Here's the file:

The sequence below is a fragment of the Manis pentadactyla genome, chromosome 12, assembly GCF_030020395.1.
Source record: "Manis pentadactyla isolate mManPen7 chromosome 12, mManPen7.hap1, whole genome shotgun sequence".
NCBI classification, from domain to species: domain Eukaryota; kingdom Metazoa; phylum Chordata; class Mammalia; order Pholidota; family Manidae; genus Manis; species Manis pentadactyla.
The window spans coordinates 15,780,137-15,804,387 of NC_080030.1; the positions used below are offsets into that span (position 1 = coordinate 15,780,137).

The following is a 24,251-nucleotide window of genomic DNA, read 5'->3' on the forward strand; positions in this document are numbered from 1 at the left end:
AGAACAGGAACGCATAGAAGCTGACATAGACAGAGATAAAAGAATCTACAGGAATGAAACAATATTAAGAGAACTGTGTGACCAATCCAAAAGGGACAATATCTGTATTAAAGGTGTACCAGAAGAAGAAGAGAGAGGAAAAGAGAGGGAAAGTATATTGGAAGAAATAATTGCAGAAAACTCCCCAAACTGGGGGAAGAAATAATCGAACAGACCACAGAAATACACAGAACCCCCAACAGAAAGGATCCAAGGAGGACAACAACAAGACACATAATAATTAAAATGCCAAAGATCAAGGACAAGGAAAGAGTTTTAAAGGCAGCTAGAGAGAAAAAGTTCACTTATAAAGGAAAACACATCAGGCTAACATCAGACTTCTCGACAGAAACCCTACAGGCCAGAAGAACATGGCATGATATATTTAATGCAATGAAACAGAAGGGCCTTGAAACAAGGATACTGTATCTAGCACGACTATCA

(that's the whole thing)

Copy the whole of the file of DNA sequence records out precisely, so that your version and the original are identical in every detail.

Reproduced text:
The sequence below is a fragment of the Manis pentadactyla genome, chromosome 12, assembly GCF_030020395.1.
Source record: "Manis pentadactyla isolate mManPen7 chromosome 12, mManPen7.hap1, whole genome shotgun sequence".
NCBI classification, from domain to species: domain Eukaryota; kingdom Metazoa; phylum Chordata; class Mammalia; order Pholidota; family Manidae; genus Manis; species Manis pentadactyla.
The window spans coordinates 15,780,137-15,804,387 of NC_080030.1; the positions used below are offsets into that span (position 1 = coordinate 15,780,137).

The following is a 24,251-nucleotide window of genomic DNA, read 5'->3' on the forward strand; positions in this document are numbered from 1 at the left end:
AGAACAGGAACGCATAGAAGCTGACATAGACAGAGATAAAAGAATCTACAGGAATGAAACAATATTAAGAGAACTGTGTGACCAATCCAAAAGGGACAATATCTGTATTAAAGGTGTACCAGAAGAAGAAGAGAGAGGAAAAGAGAGGGAAAGTATATTGGAAGAAATAATTGCAGAAAACTCCCCAAACTGGGGGAAGAAATAATCGAACAGACCACAGAAATACACAGAACCCCCAACAGAAAGGATCCAAGGAGGACAACAACAAGACACATAATAATTAAAATGCCAAAGATCAAGGACAAGGAAAGAGTTTTAAAGGCAGCTAGAGAGAAAAAGTTCACTTATAAAGGAAAACACATCAGGCTAACATCAGACTTCTCGACAGAAACCCTACAGGCCAGAAGAACATGGCATGATATATTTAATGCAATGAAACAGAAGGGCCTTGAAACAAGGATACTGTATCTAGCACGACTATCA